The extraordinary meeting of the ECOWAS Committee of the Chiefs of Defence Staff (CCDS) ended in Bamako last night with a resolution to present conclusions reached to the meeting of Heads of State and Government holding in Abuja later this week.
The meeting was attended by Nigeria, Cote d'Ivoire, Senegal, the Gambia, Liberia, Togo, Bukina Faso, Niger, Guinea Bissau, Sierra Leone, Ghana, Guinea and Benin Republic.
The News Agency of Nigeria (NAN) reports that representatives of the UN, EU, AU, U.S. Africa Command (AFRICOM) and other stakeholders also attended the meeting.
Briefing newsmen at the end of the meeting, the ECOWAS Commissioner for Political Affairs, Peace and Security, Mrs Salamatu Husseni-Suleman, said the agreement reached at the meeting would be forwarded to the Heads of State and Government.
Husseni-Suleman said ECOWAS, AU and all stakeholders were required to meet and conclude the concept of operations for deployment of military forces to Mali to assist the country to regain its territorial integrity.
She said the resolution by the UN Security Council was that ECOWAS, AU, UN, EU and all other stakeholders were required to meet and conclude the concept of operations for deployment of military forces to Mali to assist the country regains its territorial integrity.
"It will also be presented to the Heads of State and Government of ECOWAS on Sunday and together with the AU and other critical partners, they will fine-tune other arrangements and get back to the UN by Nov. 15," she said.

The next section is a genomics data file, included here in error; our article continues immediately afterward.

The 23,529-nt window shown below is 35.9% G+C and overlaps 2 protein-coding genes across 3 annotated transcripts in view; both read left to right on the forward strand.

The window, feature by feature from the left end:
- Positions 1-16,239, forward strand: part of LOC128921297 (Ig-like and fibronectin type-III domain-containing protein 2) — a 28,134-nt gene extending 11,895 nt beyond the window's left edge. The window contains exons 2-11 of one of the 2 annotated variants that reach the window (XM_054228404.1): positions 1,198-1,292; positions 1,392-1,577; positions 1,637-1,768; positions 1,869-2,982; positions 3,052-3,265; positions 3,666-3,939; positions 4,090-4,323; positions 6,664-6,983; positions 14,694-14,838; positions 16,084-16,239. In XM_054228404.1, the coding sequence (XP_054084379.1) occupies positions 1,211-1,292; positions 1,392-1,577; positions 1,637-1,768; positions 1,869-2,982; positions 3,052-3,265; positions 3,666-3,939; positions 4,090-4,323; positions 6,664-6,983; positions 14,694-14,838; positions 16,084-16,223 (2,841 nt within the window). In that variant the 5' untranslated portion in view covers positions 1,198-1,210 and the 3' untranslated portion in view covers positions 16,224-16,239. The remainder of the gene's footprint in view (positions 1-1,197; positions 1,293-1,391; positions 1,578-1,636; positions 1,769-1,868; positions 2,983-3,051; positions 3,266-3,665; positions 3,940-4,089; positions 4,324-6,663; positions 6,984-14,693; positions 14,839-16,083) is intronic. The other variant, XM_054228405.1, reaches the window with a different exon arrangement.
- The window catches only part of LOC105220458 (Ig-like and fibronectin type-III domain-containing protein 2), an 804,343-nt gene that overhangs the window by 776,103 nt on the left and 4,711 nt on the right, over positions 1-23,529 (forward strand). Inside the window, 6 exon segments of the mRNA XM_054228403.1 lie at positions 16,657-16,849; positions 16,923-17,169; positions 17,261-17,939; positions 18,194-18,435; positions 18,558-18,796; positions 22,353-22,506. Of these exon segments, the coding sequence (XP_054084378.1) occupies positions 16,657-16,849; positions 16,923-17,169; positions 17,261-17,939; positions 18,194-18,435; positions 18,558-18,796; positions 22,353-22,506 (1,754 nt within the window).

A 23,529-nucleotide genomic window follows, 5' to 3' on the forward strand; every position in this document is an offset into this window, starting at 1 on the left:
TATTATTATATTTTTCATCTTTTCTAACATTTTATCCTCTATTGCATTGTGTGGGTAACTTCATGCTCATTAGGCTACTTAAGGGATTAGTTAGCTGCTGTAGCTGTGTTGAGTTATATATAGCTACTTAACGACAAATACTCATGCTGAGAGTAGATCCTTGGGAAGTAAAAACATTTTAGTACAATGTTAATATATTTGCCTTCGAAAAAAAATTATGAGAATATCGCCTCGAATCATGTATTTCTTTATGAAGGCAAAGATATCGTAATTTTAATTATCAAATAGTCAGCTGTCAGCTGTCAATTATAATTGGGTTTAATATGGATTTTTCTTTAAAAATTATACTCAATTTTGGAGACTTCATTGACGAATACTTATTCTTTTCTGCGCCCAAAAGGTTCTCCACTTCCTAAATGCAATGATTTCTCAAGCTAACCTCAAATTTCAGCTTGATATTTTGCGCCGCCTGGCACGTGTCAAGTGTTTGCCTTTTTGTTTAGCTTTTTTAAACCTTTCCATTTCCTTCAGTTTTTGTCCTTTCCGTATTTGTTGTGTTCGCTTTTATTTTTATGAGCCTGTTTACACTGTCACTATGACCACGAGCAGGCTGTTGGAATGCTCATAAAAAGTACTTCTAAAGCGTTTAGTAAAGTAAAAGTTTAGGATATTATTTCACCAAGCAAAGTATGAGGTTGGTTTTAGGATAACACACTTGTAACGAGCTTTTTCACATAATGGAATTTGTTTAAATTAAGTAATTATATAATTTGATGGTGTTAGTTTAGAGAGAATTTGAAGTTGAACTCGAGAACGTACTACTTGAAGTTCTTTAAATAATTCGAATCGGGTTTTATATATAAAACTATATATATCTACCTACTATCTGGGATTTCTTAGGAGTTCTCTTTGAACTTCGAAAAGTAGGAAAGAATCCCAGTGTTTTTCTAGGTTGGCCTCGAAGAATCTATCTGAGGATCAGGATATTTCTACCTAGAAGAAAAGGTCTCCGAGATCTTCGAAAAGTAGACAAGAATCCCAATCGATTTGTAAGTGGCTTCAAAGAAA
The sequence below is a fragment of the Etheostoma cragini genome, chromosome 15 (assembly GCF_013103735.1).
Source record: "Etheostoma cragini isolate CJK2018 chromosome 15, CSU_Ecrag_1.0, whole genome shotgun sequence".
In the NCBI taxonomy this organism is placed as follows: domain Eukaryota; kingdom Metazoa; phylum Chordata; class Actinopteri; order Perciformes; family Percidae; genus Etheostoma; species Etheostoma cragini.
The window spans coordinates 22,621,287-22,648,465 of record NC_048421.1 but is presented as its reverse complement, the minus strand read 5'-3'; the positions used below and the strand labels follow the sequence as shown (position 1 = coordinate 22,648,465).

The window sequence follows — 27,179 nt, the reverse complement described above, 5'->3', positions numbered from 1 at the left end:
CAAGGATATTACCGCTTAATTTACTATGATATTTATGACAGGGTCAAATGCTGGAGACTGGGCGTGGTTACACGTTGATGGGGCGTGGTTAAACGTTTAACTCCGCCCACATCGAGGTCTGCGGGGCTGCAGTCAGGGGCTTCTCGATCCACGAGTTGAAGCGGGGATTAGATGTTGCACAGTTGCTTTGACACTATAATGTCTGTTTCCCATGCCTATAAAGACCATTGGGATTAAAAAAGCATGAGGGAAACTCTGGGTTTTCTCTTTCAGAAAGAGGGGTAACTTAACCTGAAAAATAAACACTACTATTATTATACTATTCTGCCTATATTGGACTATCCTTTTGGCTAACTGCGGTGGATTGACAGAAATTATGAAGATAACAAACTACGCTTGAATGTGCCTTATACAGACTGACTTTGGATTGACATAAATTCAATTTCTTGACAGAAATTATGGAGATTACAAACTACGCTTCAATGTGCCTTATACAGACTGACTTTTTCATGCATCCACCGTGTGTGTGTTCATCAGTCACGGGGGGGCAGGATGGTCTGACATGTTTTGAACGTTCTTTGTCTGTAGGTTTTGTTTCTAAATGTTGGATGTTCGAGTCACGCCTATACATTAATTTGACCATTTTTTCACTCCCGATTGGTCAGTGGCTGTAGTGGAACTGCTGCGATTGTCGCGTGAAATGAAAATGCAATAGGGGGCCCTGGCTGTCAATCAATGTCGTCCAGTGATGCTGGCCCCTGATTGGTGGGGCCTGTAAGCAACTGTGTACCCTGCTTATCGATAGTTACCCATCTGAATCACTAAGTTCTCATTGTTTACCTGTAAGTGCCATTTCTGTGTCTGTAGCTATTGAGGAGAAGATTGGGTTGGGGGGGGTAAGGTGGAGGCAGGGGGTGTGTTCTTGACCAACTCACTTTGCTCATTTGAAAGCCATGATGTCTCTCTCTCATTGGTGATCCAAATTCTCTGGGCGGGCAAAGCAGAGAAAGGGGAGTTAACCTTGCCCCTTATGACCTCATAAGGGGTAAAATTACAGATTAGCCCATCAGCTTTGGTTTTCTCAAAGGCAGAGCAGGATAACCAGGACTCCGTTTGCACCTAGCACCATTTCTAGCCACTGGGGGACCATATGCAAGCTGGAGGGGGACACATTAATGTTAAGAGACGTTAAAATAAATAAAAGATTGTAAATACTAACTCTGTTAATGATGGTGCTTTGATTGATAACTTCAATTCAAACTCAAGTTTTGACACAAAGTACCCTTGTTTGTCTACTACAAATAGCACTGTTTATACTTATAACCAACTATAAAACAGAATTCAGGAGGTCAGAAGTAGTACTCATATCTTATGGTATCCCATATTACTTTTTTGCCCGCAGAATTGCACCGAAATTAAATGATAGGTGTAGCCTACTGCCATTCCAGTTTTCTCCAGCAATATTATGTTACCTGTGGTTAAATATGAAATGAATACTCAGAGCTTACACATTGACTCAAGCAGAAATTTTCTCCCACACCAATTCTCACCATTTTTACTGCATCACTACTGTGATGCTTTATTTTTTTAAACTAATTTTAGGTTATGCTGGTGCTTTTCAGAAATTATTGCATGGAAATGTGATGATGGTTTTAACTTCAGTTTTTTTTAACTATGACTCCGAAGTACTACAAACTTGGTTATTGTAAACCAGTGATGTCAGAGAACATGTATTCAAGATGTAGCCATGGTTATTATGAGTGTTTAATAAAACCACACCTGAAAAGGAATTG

In ihis comments, the Chairman of the CCDS, Maj.-Gen. Soumaila Bakayoko, thanked the committee for the quality of work done during the meeting.
Bakayoko, who is the Chief of Defence Staff of Cote d'Ivoire, appreciated the efforts made by the CCDS to restore peace and security to Mali.
"I appeal to all and sundry to ensure that the decisions taken in this meeting are harmonised so that peace can return to Mali," he said.
NAN reports that Adm. Ola Ibrahim, the Chief of Defence Staff, was among those who attended the meeting.
The Malian crisis began on March 21 when mutinying soldiers, displeased with the management of the Tuareg rebellion in the north, attacked several locations in the capital Bamako, including the presidential palace, state television, and military barracks.
The soldiers, who said they had formed the National Committee for the Restoration of Democracy and State, declared the following day that they had overthrown the government of Amadou Toumani Toure Amadou Toure, forcing him into hiding.
The coup was followed by the swift loss of northern Mali to Tuareg forces.
On April 6, the junta agreed with Economic Community of West African States (ECOWAS) negotiators that they would step down from power in return for the end of sanctions, giving power to a transitional government led by the Speaker of parliament, Mr Dioncounda Traore.
In the following days, both Touré and coup leader Amadou Sanogo formally resigned. Touré was to leave office when his term expires after the presidential election in April.